Understanding the solution to a probability problem, Laplace Model

As I am currently studying for an exam on probability, I've come across a questions for which I have been unable to understand the solution.

The problem reads as follows: The are $N$ (=amount of white balls) + $M$ (=amount of black balls) balls in a box. One takes $n \le N + M$ balls out of the box. Let the random variable $X$ denote the total number of white balls removed from the box. Find the distribution of $X$.

The solution states: $$P[X = k] = \frac{\binom{N}{k}\binom{M}{n-k}}{\binom{N+M}{n}}\text{.}$$

My problem in understand this solution is: Doesn't the binomial coefficient imply that the elements are distinguishable? How can we make we make sense of - for instance - the denominator if $N + M$ means that there are indeed $N+M$ balls but only two "variations" ($N$ white ones, $M$ black ones)? Why is there no error in counting the elements this way?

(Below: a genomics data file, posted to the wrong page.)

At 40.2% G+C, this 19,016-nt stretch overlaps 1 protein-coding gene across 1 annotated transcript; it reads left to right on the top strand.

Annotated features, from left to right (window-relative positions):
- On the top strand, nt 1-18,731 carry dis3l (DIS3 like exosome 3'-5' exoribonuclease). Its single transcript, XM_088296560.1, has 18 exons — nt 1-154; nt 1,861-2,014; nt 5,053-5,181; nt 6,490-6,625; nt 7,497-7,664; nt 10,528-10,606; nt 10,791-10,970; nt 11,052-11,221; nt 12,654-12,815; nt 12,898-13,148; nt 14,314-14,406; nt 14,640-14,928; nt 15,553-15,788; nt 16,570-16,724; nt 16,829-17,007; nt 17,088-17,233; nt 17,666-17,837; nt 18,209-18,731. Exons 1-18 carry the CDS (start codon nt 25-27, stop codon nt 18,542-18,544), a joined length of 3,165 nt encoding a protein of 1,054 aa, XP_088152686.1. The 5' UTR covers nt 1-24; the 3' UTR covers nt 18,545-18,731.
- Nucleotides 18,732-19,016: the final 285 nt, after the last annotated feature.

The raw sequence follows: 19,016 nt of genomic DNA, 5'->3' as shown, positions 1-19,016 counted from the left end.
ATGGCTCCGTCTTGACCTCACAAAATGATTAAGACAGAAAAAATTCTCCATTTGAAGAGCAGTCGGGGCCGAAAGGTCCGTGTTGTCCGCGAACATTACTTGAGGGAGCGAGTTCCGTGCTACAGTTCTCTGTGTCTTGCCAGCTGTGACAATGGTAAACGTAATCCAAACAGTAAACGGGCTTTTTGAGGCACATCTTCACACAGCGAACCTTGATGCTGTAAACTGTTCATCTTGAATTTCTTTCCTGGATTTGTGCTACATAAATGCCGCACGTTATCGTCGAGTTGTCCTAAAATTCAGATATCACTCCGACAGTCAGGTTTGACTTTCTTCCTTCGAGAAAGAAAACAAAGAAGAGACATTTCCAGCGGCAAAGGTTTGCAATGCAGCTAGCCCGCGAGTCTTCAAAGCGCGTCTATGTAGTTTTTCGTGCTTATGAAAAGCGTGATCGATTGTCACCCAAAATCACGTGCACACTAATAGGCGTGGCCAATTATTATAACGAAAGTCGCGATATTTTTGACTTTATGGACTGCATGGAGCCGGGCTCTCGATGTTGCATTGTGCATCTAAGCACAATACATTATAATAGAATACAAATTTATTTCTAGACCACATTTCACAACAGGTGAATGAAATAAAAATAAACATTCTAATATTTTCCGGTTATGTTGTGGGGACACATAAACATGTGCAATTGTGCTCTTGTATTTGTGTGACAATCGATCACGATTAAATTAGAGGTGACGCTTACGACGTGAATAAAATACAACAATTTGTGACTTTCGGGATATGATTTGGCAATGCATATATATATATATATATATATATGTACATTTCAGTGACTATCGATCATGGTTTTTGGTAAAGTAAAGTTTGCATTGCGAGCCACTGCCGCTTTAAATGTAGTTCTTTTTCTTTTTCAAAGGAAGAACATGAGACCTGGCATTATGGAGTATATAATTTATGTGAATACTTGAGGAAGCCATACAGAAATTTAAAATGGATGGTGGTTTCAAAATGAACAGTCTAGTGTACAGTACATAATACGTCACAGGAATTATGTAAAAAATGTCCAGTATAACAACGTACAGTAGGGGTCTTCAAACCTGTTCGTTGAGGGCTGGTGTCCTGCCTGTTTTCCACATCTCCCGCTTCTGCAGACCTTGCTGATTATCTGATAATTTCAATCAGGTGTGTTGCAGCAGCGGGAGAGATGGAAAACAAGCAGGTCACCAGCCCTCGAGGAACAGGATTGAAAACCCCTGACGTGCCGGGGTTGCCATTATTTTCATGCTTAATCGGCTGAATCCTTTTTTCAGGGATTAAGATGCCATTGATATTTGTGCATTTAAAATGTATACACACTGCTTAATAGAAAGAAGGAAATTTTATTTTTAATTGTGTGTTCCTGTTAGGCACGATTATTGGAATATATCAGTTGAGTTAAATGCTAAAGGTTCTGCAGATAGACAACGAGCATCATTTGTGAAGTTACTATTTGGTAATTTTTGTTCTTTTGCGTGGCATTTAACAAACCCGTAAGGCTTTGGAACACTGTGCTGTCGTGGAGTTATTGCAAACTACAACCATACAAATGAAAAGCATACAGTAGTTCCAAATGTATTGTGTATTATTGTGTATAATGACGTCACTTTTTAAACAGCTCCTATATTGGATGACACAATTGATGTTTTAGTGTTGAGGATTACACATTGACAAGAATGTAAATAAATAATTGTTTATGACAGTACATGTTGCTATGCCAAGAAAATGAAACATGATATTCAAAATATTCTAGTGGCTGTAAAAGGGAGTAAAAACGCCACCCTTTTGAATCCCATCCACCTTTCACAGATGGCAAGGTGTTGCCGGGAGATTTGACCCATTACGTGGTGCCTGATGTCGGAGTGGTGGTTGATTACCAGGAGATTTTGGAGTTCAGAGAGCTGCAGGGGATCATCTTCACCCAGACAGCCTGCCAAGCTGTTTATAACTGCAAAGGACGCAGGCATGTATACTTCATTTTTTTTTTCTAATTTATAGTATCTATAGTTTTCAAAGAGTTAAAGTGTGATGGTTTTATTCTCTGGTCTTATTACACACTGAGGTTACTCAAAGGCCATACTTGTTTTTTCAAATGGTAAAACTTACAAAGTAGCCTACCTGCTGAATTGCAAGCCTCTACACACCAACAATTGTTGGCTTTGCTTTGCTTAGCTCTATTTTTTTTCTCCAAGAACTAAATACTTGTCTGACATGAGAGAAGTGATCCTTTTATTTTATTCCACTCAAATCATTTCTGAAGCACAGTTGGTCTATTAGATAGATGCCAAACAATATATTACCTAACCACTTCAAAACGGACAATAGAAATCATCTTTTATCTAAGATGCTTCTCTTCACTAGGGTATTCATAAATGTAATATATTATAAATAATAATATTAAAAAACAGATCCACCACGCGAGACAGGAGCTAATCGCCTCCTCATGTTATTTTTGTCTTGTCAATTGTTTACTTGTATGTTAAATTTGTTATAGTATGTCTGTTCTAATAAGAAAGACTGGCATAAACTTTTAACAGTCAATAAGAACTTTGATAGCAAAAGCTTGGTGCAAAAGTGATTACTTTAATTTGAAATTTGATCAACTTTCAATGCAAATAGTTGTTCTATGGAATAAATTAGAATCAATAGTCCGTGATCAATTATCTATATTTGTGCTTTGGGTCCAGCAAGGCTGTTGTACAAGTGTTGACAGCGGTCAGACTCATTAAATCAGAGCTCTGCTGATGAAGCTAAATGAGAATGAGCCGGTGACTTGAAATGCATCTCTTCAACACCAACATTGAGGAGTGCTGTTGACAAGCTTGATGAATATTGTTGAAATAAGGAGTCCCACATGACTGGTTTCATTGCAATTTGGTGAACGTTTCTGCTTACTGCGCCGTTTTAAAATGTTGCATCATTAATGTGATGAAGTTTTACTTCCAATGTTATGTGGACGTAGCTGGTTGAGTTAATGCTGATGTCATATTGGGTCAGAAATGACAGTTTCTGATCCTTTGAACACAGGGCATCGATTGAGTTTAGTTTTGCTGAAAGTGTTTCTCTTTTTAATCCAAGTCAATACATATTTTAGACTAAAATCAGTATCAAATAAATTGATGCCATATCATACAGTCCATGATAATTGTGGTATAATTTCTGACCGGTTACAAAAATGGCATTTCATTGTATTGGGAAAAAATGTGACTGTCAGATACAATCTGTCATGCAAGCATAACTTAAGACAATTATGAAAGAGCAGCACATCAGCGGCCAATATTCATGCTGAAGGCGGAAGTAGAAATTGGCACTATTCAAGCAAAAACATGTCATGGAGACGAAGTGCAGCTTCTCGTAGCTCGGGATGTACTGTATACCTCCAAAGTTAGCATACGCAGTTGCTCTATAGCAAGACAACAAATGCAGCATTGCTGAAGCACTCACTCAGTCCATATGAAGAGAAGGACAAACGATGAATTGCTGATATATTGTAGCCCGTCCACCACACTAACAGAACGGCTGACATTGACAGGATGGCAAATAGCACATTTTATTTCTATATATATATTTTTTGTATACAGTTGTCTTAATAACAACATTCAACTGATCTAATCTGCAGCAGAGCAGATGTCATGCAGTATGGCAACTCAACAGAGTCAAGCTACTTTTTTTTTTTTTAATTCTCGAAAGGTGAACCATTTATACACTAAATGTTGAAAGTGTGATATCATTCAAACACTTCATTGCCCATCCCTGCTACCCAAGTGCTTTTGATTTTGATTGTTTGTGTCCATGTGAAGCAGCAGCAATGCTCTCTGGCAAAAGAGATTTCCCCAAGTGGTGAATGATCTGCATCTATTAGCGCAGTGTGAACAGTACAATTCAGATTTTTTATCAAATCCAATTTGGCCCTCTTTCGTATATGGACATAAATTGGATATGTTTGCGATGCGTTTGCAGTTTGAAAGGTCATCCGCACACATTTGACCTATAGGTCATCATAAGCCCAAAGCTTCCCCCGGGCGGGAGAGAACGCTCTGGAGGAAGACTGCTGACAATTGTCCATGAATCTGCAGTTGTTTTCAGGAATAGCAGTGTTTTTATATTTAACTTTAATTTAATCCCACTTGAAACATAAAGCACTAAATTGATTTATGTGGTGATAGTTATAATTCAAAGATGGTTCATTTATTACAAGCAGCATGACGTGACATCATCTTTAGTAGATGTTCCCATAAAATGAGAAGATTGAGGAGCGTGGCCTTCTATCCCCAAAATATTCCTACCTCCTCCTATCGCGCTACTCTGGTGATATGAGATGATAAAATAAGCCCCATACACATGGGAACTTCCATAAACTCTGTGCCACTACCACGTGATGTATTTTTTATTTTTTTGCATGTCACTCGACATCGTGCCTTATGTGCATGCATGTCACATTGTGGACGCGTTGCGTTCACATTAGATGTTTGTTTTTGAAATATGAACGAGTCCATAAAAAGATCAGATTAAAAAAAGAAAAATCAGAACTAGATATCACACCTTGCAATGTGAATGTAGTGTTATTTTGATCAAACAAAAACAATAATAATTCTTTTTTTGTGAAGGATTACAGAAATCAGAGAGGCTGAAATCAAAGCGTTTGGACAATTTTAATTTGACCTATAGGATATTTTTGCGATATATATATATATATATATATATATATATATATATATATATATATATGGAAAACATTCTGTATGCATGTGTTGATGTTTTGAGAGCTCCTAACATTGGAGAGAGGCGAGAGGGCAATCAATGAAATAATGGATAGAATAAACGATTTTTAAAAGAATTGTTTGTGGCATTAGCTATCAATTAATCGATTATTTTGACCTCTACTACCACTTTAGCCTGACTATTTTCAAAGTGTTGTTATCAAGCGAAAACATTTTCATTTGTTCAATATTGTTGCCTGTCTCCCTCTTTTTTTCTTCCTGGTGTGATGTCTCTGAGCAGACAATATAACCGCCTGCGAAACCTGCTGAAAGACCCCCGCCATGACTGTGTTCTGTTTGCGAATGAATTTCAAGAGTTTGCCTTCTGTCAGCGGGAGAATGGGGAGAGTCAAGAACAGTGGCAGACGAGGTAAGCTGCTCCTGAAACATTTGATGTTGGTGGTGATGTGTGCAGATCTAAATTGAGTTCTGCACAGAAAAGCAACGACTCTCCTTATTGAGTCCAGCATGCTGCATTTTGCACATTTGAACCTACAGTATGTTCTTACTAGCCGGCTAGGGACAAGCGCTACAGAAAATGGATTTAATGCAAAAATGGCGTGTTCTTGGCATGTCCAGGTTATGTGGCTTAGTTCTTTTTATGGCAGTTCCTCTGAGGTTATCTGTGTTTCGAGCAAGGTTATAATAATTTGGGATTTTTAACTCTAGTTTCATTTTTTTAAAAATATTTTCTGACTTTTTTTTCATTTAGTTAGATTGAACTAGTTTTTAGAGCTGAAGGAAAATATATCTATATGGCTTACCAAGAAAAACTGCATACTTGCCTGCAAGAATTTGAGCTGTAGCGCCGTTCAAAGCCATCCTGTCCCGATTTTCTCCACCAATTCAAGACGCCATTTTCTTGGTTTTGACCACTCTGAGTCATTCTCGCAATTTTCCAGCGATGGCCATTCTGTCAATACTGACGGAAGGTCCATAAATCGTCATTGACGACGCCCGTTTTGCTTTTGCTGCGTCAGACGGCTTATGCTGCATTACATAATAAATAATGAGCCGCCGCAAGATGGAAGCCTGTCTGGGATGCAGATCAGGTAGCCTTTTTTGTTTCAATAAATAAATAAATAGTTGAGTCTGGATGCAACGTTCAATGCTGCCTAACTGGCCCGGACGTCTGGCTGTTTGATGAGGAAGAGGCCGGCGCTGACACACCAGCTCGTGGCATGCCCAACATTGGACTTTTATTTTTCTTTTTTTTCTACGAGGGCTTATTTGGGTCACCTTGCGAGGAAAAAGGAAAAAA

Thanks in advance R.G.

• Put ID numbers in invisible ink on the balls. That will not change the probability. – André Nicolas Jun 18 '14 at 21:43
• Cool, thanks! That really helped me out! – R.G. Jun 18 '14 at 21:46
• You are welcome. The main problem with trying to view them as indistinguishable is that one may inadvertently choose a sample space whose elements are not equally likely. – André Nicolas Jun 18 '14 at 23:44
• Hey, thanks for the input! Could you maybe provide an example of such a case? The only possibility I could think of was introducing two "equal" elements in the sample space by mistake and thus ending up with an error calculating their probability. But couldn't the use of multisets help to avoid this problem? – R.G. Jun 19 '14 at 7:33
• The classic but too simple example is flipping two identical coins simultaneously. Then the three possible outcomes are two heads, two tails, and one of each. One could believe, wrongly, that they are equally likely. I have seen this sort of mistake several times on MSE for balls in bins problems. – André Nicolas Jun 19 '14 at 7:40